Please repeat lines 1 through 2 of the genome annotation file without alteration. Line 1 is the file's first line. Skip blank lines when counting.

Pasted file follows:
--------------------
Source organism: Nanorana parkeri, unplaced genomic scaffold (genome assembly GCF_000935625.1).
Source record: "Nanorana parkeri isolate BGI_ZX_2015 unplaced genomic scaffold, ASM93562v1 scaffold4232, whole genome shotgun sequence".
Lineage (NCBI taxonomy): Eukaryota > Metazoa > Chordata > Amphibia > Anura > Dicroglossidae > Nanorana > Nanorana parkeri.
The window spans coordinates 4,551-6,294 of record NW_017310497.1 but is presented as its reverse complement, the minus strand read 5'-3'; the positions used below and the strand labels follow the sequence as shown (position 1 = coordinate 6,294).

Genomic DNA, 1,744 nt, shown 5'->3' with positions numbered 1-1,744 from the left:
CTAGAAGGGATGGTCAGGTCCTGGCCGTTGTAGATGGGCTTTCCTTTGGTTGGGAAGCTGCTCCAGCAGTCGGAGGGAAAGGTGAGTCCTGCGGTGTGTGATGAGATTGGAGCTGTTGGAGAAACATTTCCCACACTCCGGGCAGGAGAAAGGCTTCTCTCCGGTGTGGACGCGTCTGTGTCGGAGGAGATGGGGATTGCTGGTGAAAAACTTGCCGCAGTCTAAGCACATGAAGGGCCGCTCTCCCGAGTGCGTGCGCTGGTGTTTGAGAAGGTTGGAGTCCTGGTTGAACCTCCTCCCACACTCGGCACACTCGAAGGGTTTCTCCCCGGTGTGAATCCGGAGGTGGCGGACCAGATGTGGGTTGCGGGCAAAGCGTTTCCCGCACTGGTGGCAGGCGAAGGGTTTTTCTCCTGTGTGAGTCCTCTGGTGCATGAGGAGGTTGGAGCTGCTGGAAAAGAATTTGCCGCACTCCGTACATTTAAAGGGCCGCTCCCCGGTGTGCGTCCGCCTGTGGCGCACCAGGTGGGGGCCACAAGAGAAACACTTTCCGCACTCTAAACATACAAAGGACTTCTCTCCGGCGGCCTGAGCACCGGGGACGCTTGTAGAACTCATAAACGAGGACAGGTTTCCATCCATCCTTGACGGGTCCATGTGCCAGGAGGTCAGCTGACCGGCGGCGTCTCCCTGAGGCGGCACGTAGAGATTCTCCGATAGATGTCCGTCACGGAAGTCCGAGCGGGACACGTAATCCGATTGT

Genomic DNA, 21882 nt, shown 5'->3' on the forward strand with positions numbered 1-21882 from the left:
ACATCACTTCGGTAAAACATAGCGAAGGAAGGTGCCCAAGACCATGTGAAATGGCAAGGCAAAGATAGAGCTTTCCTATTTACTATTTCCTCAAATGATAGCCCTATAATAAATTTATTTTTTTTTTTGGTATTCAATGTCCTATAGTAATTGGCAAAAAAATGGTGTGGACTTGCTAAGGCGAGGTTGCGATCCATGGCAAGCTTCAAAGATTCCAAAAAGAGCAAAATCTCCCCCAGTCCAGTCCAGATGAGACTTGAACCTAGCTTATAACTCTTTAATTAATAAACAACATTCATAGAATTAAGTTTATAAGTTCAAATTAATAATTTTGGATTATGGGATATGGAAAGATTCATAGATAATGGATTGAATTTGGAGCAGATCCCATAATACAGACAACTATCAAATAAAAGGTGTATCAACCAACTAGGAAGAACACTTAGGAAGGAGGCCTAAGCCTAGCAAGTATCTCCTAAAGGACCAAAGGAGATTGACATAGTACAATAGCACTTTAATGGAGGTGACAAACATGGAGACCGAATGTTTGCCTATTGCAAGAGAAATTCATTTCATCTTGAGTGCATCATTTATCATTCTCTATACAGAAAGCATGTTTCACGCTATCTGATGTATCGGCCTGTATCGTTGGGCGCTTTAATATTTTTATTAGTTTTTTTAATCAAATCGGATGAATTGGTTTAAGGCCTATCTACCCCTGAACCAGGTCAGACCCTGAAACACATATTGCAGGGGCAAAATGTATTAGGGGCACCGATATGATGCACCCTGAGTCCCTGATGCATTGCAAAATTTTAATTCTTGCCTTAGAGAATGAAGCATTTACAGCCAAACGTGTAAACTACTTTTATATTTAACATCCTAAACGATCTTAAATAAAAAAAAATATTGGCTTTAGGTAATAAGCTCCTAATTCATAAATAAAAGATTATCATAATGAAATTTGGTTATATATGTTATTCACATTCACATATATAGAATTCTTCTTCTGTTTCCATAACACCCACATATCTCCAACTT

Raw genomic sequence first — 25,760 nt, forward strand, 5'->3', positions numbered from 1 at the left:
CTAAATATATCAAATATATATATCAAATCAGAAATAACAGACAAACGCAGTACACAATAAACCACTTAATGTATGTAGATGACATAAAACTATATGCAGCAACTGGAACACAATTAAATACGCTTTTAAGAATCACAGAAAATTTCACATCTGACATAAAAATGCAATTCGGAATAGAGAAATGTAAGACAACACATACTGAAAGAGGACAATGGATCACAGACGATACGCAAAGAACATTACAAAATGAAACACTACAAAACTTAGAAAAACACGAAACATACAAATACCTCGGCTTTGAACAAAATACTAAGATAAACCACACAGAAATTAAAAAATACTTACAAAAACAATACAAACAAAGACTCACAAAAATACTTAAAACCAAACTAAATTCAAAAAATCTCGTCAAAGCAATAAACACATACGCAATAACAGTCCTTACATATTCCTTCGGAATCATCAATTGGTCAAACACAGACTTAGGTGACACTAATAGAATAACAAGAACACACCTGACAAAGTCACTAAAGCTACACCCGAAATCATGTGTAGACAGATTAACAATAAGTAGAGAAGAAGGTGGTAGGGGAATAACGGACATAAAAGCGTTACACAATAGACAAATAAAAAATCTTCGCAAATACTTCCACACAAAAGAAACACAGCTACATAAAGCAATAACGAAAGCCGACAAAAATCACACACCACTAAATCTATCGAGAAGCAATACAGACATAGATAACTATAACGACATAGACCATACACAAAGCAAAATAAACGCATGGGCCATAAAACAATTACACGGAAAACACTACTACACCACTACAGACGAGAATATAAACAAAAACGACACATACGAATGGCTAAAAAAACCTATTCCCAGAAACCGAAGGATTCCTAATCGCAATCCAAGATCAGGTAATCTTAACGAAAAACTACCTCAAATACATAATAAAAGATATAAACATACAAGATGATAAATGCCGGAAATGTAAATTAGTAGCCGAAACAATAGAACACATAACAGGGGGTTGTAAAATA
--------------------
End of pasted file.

Source organism: Nanorana parkeri, unplaced genomic scaffold (genome assembly GCF_000935625.1).
Source record: "Nanorana parkeri isolate BGI_ZX_2015 unplaced genomic scaffold, ASM93562v1 scaffold4232, whole genome shotgun sequence".